• A 2005 study titled Small Business: Causes of Bankruptcy by Don B. Bradley III and ChrisCowdery of the University of Central Arkansas reported that of businesses in their studythat filed for bankruptcy, 58% admitted to doing "little to no record keeping." I assume abusiness that keeps no records has no ability to compare costs and benefits, let alonemanage them.I encounter this "Ill make up the difference on volume" mentality with alarmingfrequency. One of those encounters was the cathartic event that led me to develop mymarketing accountability approach.I had a growing client who had reached $5 million in sales. Unfortunately, losses weregrowing even faster. They were in desperate straits, virtually out of cash. They thoughtthe answer was to slash expenses and eliminate staff, while continuing to grow sales. Inother words, they followed conventional business thinking.I discovered they were losing money on their largest customer class, where allmarketing efforts were directed. Much to their surprise, I did not suggest eliminating asingle position. On the contrary, I recommended hiring a marketing person for theprofitable customer base. I then directed procedural improvements to make it easier forthose customers to do business with my client. Finally, I suggested an immediatereduction in unprofitable customers.Even more alarming is how often clients I assume are financially astute fall into thesame trap. I worked with a very large company that started a bonus program on theirentire product line. The problem was they lost money on some products, primarilybecause they were underpriced. The bonus structure did not differentiate betweenproducts. When sales of already unprofitable products increased, the added cost ofbonuses produced a "double whammy" on the bottom line.An appropriate tactic would have been to reward the sales force for increasing totalsales, while also decreasing sales of unprofitable products.As both examples illustrate, growing sales and increasing profits are not alwayssynonymous. Admittedly, decreasing sales to improve cash flow and profits soundscounter-intuitive to someone lacking a firm grasp of their cost structure.That is no excuse.Knowing how to sell something without understanding the economic impact of thosesales is a recipe for disaster. Those responsible for a promotion should also be heldaccountable for its results, good or bad. The ultimate result companies must focus on ishow much cash a promotion puts in the bank. It really is that simple! 2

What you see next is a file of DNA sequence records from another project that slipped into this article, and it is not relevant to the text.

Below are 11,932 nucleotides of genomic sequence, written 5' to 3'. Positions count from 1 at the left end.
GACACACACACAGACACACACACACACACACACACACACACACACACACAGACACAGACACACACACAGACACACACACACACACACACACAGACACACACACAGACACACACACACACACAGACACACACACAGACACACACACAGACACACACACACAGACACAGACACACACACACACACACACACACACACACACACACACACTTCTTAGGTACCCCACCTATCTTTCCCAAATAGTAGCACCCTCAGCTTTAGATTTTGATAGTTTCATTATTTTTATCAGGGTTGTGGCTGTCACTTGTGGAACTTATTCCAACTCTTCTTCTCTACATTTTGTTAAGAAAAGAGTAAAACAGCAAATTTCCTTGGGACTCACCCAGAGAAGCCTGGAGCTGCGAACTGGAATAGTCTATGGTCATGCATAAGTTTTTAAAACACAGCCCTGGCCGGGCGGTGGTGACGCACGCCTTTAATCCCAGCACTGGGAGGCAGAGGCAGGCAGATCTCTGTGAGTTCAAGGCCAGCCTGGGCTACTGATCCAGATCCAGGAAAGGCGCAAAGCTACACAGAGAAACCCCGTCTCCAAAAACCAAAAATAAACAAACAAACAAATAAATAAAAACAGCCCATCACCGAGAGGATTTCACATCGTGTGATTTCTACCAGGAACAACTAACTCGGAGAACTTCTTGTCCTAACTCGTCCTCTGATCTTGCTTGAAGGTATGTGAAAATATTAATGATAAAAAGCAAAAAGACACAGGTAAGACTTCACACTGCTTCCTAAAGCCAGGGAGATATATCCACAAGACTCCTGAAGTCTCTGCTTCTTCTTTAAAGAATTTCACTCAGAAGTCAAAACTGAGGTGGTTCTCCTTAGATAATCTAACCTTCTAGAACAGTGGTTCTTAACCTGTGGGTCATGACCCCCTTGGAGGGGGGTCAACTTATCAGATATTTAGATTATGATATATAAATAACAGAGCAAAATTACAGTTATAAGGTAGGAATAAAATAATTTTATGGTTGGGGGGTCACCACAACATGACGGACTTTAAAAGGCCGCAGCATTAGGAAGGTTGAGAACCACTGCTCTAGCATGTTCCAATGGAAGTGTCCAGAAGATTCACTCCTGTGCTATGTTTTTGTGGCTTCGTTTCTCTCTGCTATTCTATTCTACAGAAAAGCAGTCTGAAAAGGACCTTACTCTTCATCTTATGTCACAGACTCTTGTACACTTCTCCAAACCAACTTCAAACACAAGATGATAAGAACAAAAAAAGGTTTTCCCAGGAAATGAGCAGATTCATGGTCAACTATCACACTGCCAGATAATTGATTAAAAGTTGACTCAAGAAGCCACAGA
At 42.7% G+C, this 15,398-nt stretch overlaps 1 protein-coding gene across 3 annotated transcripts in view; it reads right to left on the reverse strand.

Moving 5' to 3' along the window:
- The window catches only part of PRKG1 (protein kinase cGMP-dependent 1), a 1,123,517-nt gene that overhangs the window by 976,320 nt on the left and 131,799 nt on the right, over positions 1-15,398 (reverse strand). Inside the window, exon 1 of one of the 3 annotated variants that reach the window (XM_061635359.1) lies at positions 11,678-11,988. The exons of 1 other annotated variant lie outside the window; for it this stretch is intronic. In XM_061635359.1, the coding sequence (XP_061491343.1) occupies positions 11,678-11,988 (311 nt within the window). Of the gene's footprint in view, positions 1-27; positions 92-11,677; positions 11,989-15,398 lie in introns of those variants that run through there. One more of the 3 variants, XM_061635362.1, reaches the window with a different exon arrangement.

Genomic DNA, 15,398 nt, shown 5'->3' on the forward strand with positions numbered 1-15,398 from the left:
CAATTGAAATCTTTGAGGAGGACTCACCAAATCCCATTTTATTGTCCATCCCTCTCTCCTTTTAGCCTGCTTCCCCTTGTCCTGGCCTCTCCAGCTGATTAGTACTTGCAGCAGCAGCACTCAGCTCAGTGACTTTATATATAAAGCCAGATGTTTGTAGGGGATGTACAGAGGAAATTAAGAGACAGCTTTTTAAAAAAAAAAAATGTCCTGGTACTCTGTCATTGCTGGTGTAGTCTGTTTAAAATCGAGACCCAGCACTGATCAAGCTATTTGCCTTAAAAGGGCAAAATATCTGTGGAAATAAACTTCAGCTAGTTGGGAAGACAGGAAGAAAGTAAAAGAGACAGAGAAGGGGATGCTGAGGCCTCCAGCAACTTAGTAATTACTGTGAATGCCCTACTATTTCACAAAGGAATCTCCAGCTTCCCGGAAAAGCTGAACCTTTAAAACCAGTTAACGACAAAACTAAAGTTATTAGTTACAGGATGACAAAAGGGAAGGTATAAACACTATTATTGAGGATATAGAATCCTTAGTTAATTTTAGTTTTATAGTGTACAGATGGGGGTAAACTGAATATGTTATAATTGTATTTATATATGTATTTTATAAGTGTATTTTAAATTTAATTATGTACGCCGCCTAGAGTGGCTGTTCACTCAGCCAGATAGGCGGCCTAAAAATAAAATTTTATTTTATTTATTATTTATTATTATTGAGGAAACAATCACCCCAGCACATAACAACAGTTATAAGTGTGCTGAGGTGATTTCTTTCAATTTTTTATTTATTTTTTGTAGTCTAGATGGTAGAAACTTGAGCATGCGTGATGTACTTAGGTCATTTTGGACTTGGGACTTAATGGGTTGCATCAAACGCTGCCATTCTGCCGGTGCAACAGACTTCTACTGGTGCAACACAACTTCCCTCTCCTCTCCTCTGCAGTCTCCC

• Does my marketing accountability approach work?Here is what the client in the first example said, "While many companies are looking tocut back on employees as their first resort to handle cash shortages, CFO America wasquick to point out that the right mix of customers was the crucial area of concern. Theyalso were quite helpful in directing us in some marketing improvements that we couldmake. We are now in the process of implementing changes that are destined toenhance our financial picture."I leave you with that quote. © 2012 by Dale R. SchmeltzleAbout the author: Dale R. Schmeltzle, CPA is a founding partner of CFO America, professional advisorsdedicated to helping business owners identify and solve cash flow issues before they become a crisis.CFO America provides part-time executive management who help you define, implement and monitorthe strategic and tactical elements necessary to achieve long-term success.Dale has been a frequent author and speaker for numerous professional, civic and non-profit groups. Hewrote Highly Visible Marketing, 115 Low-cost Ways to avoid Market Obscurity. He has also taughtcollege level accounting and financial courses to non-business audiences. For more information, pleasevisit http://www.CFOAmerica.biz or follow us on Facebook at http://www.facebook.com/CFOAmerica. Consulting CFOs & Executive Managers 3